While later we are told that:
… we are turning this place into the sands of Egypt. The canon is a crown of death – seventy-foot high York gums rustling like dragonflies over the waters of the swimming pool; leaves too dead to write on… (p 62)
But for Kinsella the cost of ‘the Big Australian eating / his country out of house and home’ (p 31) is not only environmental but also psychological – ‘SOLVENCY IS MUTE’ (p 30) – where:
What cruelty in a place of shrines tossed over, like boulders toppled from the arena, monumentally heavy and impossible to make upright again, spiritual icebergs leisurists wrecked themselves on without knowing they’d sprung a leak, dragged us to the bottom. (pp 29-30)
The costs of collusion are degrading to our environments, our relationships, and our inner lives: we are all made ‘bullies’ and ‘collaborating wankers’ ‘watching seven-year-olds / that beat up ‘our’ seven-year-old, eye of parents, / repressed in their freedoms’ (p 10). So:
show your weapons, count calibres. Adults don’t kill children, says the seven-year-old. Not ownership but pastoral care amidst sheep bred for flesh not wool: meaty meat. (p 85)
In degrading our country we degrade ourselves. Kinsella confronts with so much beauty the ugliness we do to our environment, each other, and to ourselves by our abuse of power. And he also acknowledges, like Judith Wright before him, the consequences of his family’s environmental and proprietorial decisions.
In The Vision Kinsella records how his ‘family / crossed the oceans – freely – to be in the vicinity’ and how quickly they were ‘among the jarrah, the clearings; / his [grand]father’s team scouring and planting / pine trees’ (pp 55-56). But Kinsella’s poetry of dwelling is as informed by postcolonialism as by ecopoetics. Kinsella tells us that ‘some people remember “the old people” and the names / of goanna and parrot, trees’ and that ‘the other law troubles’ while:
In the dry bed of the South Mortlock River we see through red-green eyes the white trail of the farmer; downriver, a bright flash of the serpent’s tail – serpent escaping salt’s ghosting of water, embouchure split harsh through hakea. (p 73)
In these beautifully descriptive and fragmented lines Kinsella evokes the various layers of Indigenous and non-Indigenous land settlement; seeing within the current water management practices of farming communities a human induced salination – a palimpsest of ‘white’ over the Indigenous knowledge of rebirth and seasonal rain encapsulated in stories of the Rainbow Serpent. In Australian poetry there have been few more beautifully lyrical acknowledgments of Country.
So Kinsella certainly fulfills Bennett’s challenge to write a ‘poetics of epic dimensions […] that tackles history, both natural and human’ (1998, p 15). But as good as Duggan and Kinsella’s epic poems are, they do not discount the complimentary value of shorter forms. So why does Bennett argue that this is the only way of writing about the natural world? In highlighting the strengths of one approach is it necessary to censor others?
John Kinsella, Caroline Caddy and Dennis Haskell have all written nature poetry, in its shorter lyrical forms, that is equally informed by science and by a determination to interrogate what it might mean to dwell on this earth with greater care. The environmental problem of soil salinity is one challenge that has attracted all of their attention. As Kinsella has written:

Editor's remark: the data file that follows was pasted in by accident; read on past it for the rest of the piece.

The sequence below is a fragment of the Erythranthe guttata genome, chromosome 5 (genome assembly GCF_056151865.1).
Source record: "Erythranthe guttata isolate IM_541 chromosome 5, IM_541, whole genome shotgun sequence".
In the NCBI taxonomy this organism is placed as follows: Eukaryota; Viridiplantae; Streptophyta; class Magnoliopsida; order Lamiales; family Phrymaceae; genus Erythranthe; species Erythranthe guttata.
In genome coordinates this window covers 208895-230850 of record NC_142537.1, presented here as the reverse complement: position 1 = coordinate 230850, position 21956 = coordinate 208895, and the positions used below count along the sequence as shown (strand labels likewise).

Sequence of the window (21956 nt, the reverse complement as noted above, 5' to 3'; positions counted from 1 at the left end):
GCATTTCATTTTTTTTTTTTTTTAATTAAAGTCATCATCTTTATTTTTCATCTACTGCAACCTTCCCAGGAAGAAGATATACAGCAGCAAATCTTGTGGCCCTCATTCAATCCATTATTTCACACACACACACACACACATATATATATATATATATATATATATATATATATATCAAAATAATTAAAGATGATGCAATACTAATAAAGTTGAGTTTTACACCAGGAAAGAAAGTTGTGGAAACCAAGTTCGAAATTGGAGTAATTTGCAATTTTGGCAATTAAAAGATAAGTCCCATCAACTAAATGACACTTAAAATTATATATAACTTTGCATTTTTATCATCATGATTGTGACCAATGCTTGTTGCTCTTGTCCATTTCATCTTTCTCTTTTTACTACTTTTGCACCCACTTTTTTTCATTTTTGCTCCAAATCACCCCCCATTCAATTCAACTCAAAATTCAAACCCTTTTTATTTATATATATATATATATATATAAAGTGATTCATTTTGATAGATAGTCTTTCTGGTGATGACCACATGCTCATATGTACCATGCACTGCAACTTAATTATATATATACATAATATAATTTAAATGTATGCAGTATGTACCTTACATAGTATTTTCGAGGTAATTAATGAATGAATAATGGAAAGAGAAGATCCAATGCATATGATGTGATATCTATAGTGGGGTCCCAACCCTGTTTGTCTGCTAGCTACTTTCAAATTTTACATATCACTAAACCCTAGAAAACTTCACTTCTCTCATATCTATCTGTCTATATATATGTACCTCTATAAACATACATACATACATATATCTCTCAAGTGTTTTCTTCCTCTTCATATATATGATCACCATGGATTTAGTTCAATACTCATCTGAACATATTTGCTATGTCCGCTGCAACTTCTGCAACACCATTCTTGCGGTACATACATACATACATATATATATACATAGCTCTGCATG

Salt occurs a lot in my poetry. Its negative side is obvious, but more subtle is its beauty – a crystalline kingdom of apparent nothingness, it becomes a stage for a theatre of absurdity, a different kind of poetic language. I write loss and destruction, lovingly (Kinsella 2007, p 3)
In his suite, ‘Finches’ (2003, pp 5-6), Kinsella writes:
Salt Paddocks Down below the dam there is nothing but salt, a slow encroachment. Fighting back, my cousins have surrounded it with a ring of trees At its centre lives a colony of finches, buried in tamarisks.
Salinity, a problem so often caused by a changing of the water table due to land clearing and irrigation, is one of the most serious environmental problems facing rural Australia, see for example The Unique Continent: An Introductory Reader In Australian Environmental Studies edited by Jeremy Smith (1992, pp 141-162 & 195-203). So there is a terrible irony in the response to this siege, this ‘slow encroachment’, by the farming cousins who have ‘surrounded it / with a ring of trees’.
Kinsella concludes his suite with:
Finch Death The dead finch lies on salt, tight-winged and stretched. The others shimmer loosely in heat the salt’s white mystery coveting tin cans, skull of sheep. Slowly, death rides this hot glacier further and further away.
The imagery, in the first stanza, describing the way the dead finch is laid out is almost ritualistic, a ‘shimmering’ in the desert heat; a terrible emblem of the struggle with death. But here that struggle is as inevitably doomed to failure as an attempt to control a glacier. ‘Death [salinity] rides this hot glacier / further and further away.’
Partly this struggle with ‘death’ and decline is to turn ever more marginal country – in terms of its agricultural productive potential – into cleared farming land. So Caroline Caddy writes in ‘Great Southern’ (2010, pp 10-11):
Driving between Lake Grace and Lake King the land takes on the light or darkness of its sky so quickly so easily marginal country parts of it had to be named ‘lake’ so the rest could be ploughed and harvested.
So dispiriting is it to rural communities, where whole areas are experiencing declining rainfall and the problems of long-term salinity due to unnecessary land clearing, that Caddy finds herself relating in ‘Lake George’ (2010, pp 12-13) how:
I hear myself explaining how some are salt and some are fresh but all are shallow and it sounds as if I’m excusing them. I feel it foremost in your mind as it was in mine when I first saw them wind edged with foam and salt stilled each evening spreading their margins a little to accommodate whole sunsets.
Caddy’s scattering of her lines across the page echoes so cleverly the way clouds in this region of South-Western Western Australia, where she lives, so often ‘do nothing / but move slowly at the edge of the land’ (2010, p 56) and where people struggle ‘through blistering days dusty nights’ (2010, p 10) with encroaching salinity ‘on the long reflective straights / where life is thinly spread’ (2010, p 11).